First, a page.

I have a pragmatic approach to entering awards. I ask myself: ‘How much does it cost and might I win or be shortlisted?’ I know that it’s not just about the best photo; it’s about what they are looking for. So I look carefully at the judges and the requirements.
After discovering that the winners were going to be displayed on digital billboards by their sponsor, he concluded, “So nothing violent, religious, too depressing, or too weird would get selected as it would reflect on the digital host. I also found out that they were looking for a balance of race, age, and sexuality to be included.”
This gave him valuable information about what image to choose, so he went with this photo, which secured him a win.
This Award recognizes and promotes photographers from all over the globe. Their images capture human efforts towards a peaceful world and the quest for beauty and goodness in our lives. The award-winning photos best express the idea that our future lies in peaceful coexistence. I would say that photographers should capture the special moments in everyday life.
Chris Coe, the founder of and a judge for the Travel Photographer of the Year award (TPOTY), emphasizes the importance of originality and emotion in your entry. He says,
Photo competition judges are highly image literate and see lots of images in the course of a year. If you want your entry to stand out, start by being original. Often entrants copy previous winners, and they are never going to win by doing that.
For him, it’s about strong and original composition and emotion or connection. He says, “A good image should make the viewer feel something e.g. excitement, serenity, joy, horror, etc. We see very few images with humor, so these always stand out.”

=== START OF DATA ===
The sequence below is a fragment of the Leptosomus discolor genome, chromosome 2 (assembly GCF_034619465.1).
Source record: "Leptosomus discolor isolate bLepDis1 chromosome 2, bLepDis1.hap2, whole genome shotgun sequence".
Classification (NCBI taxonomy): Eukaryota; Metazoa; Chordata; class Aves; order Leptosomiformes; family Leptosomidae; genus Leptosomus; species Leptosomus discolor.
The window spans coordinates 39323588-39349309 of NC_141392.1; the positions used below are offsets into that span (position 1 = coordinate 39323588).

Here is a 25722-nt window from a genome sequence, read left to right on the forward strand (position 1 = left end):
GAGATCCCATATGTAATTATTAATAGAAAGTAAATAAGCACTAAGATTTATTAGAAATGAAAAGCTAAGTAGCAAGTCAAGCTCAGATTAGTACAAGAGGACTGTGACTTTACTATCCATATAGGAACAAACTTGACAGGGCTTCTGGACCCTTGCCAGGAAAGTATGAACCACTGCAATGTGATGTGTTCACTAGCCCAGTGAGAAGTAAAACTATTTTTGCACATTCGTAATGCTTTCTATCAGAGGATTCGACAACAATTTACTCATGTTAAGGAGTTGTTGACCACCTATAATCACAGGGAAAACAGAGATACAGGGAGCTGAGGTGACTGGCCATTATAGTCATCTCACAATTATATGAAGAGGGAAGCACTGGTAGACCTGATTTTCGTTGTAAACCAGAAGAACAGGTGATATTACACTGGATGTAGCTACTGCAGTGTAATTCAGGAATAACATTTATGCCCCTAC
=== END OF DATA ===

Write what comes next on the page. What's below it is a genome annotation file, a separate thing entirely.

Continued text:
Curating a Portfolio of Images
Mike Davis, an editor, professor emeritus, and author, recently helped to judge the Communication Arts Photography Award. He emphasizes that the sequence and words also matter. Particularly for the more prestigious awards where it’s not just about one image, but conveying a more complex message. He says,
Sequencing has to make sense and produce a visual experience, independent of the informational aspects of the images.
When it comes to words, he emphasizes that
Titles of multiple-image entries are important. They have to pique interest while informing. One or two-word titles typically don’t work. And captions should do more than the pure descriptions of what can be seen in the photos but give context and add information, instead of repeating what is apparent.
Seize Opportunities Through Photo Contests and Grants
Does having award-winning photos in your portfolio lead to more work? That’s difficult to quantify, but there is no doubt that winning a prestigious contest lends a photographer greater credibility. Mark says,
It means you can hold your head up when showing your portfolio and point out the images that others have selected. It suggests that you are of a certain standard.
Entering awards also injects some excitement into a photographer’s working life and can push them professionally. Following awards and pitting yourself against the winning entries encourages you to think creatively and get out of your comfort zone. It helps photographers practice objectivity as they have to evaluate their work from the point of view of the judges. Not only for their submission but as well as when they don’t win an award and see the winning images later. Many photographers find that it pushes them to aim higher and that it’s a great way to stay attuned to the latest trends in their field, ultimately helping them to raise their game.
About the Author
Sonia Klug is an inquisitive writer specializing in writing about digital technology and is fluent in three languages. Other than working as a writer at Wonderful Machine, she also contributes to The Independent and various print magazines. You can learn more about Sonia on her website and connect with her via LinkedIn. This article was originally published here and shared with permission.